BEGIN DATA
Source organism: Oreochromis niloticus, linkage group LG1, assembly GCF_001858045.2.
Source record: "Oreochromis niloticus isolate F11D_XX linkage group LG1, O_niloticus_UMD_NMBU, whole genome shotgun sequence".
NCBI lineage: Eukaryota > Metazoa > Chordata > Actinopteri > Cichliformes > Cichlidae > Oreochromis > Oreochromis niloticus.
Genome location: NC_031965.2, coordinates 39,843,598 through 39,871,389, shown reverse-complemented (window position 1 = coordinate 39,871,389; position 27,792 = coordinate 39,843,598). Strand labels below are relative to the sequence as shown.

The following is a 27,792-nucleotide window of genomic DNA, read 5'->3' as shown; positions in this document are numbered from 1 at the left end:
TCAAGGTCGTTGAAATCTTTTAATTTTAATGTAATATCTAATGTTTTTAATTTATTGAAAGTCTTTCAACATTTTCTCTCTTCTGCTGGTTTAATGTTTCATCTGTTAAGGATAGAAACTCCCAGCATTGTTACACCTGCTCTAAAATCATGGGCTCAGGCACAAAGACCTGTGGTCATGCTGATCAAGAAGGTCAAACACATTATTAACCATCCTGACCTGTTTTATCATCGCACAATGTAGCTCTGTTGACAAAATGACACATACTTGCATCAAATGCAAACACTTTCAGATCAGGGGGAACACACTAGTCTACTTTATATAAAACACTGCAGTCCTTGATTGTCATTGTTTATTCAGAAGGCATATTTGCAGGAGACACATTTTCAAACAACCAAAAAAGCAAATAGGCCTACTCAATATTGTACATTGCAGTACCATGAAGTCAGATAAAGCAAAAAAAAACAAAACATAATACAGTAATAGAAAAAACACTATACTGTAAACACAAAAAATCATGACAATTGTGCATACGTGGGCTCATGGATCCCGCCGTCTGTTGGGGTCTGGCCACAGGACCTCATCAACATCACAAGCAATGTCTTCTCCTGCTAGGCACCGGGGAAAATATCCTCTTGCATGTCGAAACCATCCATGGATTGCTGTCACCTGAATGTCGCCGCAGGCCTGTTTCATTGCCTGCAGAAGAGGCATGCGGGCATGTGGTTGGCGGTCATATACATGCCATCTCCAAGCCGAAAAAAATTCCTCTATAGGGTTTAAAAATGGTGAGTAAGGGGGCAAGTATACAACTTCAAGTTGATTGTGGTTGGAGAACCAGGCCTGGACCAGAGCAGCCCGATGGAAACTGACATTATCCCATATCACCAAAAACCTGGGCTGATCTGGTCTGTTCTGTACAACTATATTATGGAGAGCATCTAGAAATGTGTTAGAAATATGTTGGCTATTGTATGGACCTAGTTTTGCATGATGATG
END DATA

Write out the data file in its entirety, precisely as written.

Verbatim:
Source organism: Oreochromis niloticus, linkage group LG1, assembly GCF_001858045.2.
Source record: "Oreochromis niloticus isolate F11D_XX linkage group LG1, O_niloticus_UMD_NMBU, whole genome shotgun sequence".
NCBI lineage: Eukaryota > Metazoa > Chordata > Actinopteri > Cichliformes > Cichlidae > Oreochromis > Oreochromis niloticus.
Genome location: NC_031965.2, coordinates 39,843,598 through 39,871,389, shown reverse-complemented (window position 1 = coordinate 39,871,389; position 27,792 = coordinate 39,843,598). Strand labels below are relative to the sequence as shown.

The following is a 27,792-nucleotide window of genomic DNA, read 5'->3' as shown; positions in this document are numbered from 1 at the left end:
TCAAGGTCGTTGAAATCTTTTAATTTTAATGTAATATCTAATGTTTTTAATTTATTGAAAGTCTTTCAACATTTTCTCTCTTCTGCTGGTTTAATGTTTCATCTGTTAAGGATAGAAACTCCCAGCATTGTTACACCTGCTCTAAAATCATGGGCTCAGGCACAAAGACCTGTGGTCATGCTGATCAAGAAGGTCAAACACATTATTAACCATCCTGACCTGTTTTATCATCGCACAATGTAGCTCTGTTGACAAAATGACACATACTTGCATCAAATGCAAACACTTTCAGATCAGGGGGAACACACTAGTCTACTTTATATAAAACACTGCAGTCCTTGATTGTCATTGTTTATTCAGAAGGCATATTTGCAGGAGACACATTTTCAAACAACCAAAAAAGCAAATAGGCCTACTCAATATTGTACATTGCAGTACCATGAAGTCAGATAAAGCAAAAAAAAACAAAACATAATACAGTAATAGAAAAAACACTATACTGTAAACACAAAAAATCATGACAATTGTGCATACGTGGGCTCATGGATCCCGCCGTCTGTTGGGGTCTGGCCACAGGACCTCATCAACATCACAAGCAATGTCTTCTCCTGCTAGGCACCGGGGAAAATATCCTCTTGCATGTCGAAACCATCCATGGATTGCTGTCACCTGAATGTCGCCGCAGGCCTGTTTCATTGCCTGCAGAAGAGGCATGCGGGCATGTGGTTGGCGGTCATATACATGCCATCTCCAAGCCGAAAAAAATTCCTCTATAGGGTTTAAAAATGGTGAGTAAGGGGGCAAGTATACAACTTCAAGTTGATTGTGGTTGGAGAACCAGGCCTGGACCAGAGCAGCCCGATGGAAACTGACATTATCCCATATCACCAAAAACCTGGGCTGATCTGGTCTGTTCTGTACAACTATATTATGGAGAGCATCTAGAAATGTGTTAGAAATATGTTGGCTATTGTATGGACCTAGTTTTGCATGATGATG